For each one of them, you write them, as the ideas come, you have to find the right moment to create them and be able to capture them at the right time, otherwise, you lose them. I still have a lot to do, am doing poetry, am working on fiction and I am still going to write non-fiction works from my experiences that I have garnered over the years.

How does the environment influence your writing and why do writers write about their life’s experiences in their works?

The environment influences my writings to a great extent. You cannot write about what you don’t know, and, if you haven’t experienced it, you might not be able to write about it. This is why writers like to travel or see new things so that they observe things, because they have to be abreast of what is happening. For example, they must listen to the news, be in touch with people to know what is going on in the world otherwise, how would the reader be able to get something from what the author has written about? Sometimes, the author has to interact with people by talking to people and they would tell their stories and the author would learn something new. The author has to find out how people were able to tackle situations because your writing has to be as real as possible to be able to create the impact that you want. 

Despite your busy schedule as a mother, writer and administrator, when do you find time to write?

It is difficult to find time to write, but, if it is your passion that drives you, then you have to create time to write. I have created time to write. Sometimes, I wake up in the middle of the night to write. I always have my jotter and pen beside me and begin to put down ideas as they come. I wake up early to write. Sometimes, I write when I am going to work. Sometimes, if I am in church, I also write. I have written a poem while in church and I have to do it when I did it. It was during a burial ceremony, so, I took my pen and paper and wrote a poem about the person that was buried. It depends on when it happens and I have the vision and I have to create what I want to create. I have written poems in traffic. If you wait for when you will have time to write, then you don’t have that passion to write. Whether you like it or not, when you have something to write, you will find time out of your system to put it down when it has to be exposed.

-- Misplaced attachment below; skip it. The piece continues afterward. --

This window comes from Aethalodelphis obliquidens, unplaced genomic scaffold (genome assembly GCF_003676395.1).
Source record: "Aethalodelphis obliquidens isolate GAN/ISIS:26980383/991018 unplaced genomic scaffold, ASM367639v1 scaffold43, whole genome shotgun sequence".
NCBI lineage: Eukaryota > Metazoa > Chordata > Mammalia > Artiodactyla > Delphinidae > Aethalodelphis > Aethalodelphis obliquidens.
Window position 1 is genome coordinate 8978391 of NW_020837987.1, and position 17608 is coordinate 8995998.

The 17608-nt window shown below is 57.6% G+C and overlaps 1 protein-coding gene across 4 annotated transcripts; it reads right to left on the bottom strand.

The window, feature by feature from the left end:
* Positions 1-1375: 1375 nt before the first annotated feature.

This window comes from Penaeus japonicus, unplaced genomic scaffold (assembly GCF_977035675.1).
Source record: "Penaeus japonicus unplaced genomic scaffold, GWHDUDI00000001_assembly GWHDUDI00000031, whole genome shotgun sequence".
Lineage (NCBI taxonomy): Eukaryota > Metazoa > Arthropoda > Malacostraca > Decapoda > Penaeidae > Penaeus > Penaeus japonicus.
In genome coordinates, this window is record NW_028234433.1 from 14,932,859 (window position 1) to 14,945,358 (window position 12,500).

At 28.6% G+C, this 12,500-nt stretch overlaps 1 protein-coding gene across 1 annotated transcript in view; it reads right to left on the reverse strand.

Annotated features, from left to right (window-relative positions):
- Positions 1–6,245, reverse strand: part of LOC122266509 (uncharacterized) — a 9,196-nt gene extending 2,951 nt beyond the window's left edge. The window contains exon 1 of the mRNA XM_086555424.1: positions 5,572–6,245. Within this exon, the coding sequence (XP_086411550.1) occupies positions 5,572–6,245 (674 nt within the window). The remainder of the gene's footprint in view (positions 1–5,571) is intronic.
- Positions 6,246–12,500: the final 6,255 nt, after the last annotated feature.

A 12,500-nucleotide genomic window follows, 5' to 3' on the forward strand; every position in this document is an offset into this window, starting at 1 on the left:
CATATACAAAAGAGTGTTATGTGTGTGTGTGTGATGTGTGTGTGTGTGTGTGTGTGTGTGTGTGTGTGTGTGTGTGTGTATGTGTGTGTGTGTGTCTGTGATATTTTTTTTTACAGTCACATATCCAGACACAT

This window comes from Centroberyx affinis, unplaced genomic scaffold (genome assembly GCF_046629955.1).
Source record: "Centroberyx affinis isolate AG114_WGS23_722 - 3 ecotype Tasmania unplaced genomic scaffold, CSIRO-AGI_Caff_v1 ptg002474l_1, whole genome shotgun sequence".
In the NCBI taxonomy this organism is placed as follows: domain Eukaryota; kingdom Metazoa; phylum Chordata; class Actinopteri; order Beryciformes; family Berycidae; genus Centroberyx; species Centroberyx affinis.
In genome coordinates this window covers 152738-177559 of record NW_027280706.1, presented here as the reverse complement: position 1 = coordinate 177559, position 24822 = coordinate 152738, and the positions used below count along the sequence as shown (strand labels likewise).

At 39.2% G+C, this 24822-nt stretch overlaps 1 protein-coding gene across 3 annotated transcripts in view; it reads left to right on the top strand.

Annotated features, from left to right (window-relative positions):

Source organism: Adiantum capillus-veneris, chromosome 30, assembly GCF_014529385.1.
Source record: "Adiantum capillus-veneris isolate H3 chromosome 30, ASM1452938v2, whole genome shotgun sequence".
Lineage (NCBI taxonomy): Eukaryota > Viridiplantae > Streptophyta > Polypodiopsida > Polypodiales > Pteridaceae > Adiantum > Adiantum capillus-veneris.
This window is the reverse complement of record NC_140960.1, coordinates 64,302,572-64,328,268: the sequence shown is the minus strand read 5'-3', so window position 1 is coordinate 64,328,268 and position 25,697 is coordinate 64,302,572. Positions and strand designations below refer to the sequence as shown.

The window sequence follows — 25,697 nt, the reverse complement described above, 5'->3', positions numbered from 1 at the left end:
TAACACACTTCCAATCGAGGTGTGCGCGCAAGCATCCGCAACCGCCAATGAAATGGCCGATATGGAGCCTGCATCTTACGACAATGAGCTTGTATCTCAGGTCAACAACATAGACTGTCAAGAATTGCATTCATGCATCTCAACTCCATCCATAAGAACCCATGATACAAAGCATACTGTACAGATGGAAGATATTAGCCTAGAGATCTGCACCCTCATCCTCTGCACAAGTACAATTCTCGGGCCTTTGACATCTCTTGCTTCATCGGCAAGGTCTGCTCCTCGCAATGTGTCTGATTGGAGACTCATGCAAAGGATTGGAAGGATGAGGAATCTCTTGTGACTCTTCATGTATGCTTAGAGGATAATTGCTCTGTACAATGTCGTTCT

Your collections of poems, Panorama, is a combination of long and short poems, why is this so?

Panorama was my first published work, and it was written over a lengthy period of time. It was from my service days to when I started working in Lagos. When I was writing them later, I decided to put the poems together. I wrote some of the poems with dates, while others don’t. I wrote them over a long period of time and, when I decided to put them together, I got all my poems and published them in one book. What I did was to separate the long and short poems, because I wanted to publish my collections. Now, when I want to publish the poems that I have, I would separate the long ones from the short ones. It will be done in such a way that the poems would be suitable for matured minds and it would be done separately while the others would be for children in secondary schools.

I chose the name Panorama, because I was more interested in the context. It is something that I visualised, and anybody can read it. Some of the short poems are enjoyed by adults and youths. Some of the collections in the short poems are about life, money, sea, nature, a baby, telling people not to maltreat their children, etcetera.

Juggle the Dice, published in 2013, are experiences of people living in Nigeria. They are stories that connect with and relates to what happens to the family next door. It contains 10 stories filled with drama and fast-paced.

It chronicles the life of an ordinary man and his experiences. I related the story from the Eastern to Western part of the country due to the fact that I grew up as a child in the East and later moved to Lagos. The book is about the experiences of people living in such areas and using the knowledge of my experiences, I created the 10 stories. Actually, I hope to translate the stories into movies. One of the stories, The Best Tenant, has been produced into television series, and has been aired. I am optimistic the others would soon be converted into movies where people would seat and enjoy and appreciate good stories.

Your third book, Hidden Treasures, published in 2014, is about the rivalry between three sisters and brothers. Why did you relate it to the civil war in Nigeria?

When an author is writing drama, he/she has to determine the period of the work. The book talks about the schools that the children attended, the life of the family, they experiences during the civil war and what they did to survive during the war. It was a period of 1960s to 1980s, so, I had to determine the period and created the story around the civil war.